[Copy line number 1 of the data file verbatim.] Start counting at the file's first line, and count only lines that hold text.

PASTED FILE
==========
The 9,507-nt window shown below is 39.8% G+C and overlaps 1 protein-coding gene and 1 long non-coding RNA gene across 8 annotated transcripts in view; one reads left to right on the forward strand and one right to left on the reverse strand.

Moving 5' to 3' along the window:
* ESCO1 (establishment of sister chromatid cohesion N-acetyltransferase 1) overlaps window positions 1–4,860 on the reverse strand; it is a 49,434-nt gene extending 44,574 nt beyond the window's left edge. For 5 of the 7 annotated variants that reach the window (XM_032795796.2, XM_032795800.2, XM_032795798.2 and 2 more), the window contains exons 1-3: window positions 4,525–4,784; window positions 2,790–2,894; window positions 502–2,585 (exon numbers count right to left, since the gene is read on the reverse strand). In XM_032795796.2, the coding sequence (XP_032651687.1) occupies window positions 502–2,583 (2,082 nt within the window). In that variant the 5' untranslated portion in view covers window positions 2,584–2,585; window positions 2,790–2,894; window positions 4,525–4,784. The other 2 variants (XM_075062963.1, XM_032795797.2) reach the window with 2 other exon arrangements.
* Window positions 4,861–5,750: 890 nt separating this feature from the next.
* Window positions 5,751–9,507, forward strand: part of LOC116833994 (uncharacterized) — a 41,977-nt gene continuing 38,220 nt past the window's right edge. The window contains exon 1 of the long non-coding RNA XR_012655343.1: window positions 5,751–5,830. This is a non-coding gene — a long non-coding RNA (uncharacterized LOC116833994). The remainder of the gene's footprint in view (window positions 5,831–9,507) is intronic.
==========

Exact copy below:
The 9,507-nt window shown below is 39.8% G+C and overlaps 1 protein-coding gene and 1 long non-coding RNA gene across 8 annotated transcripts in view; one reads left to right on the forward strand and one right to left on the reverse strand.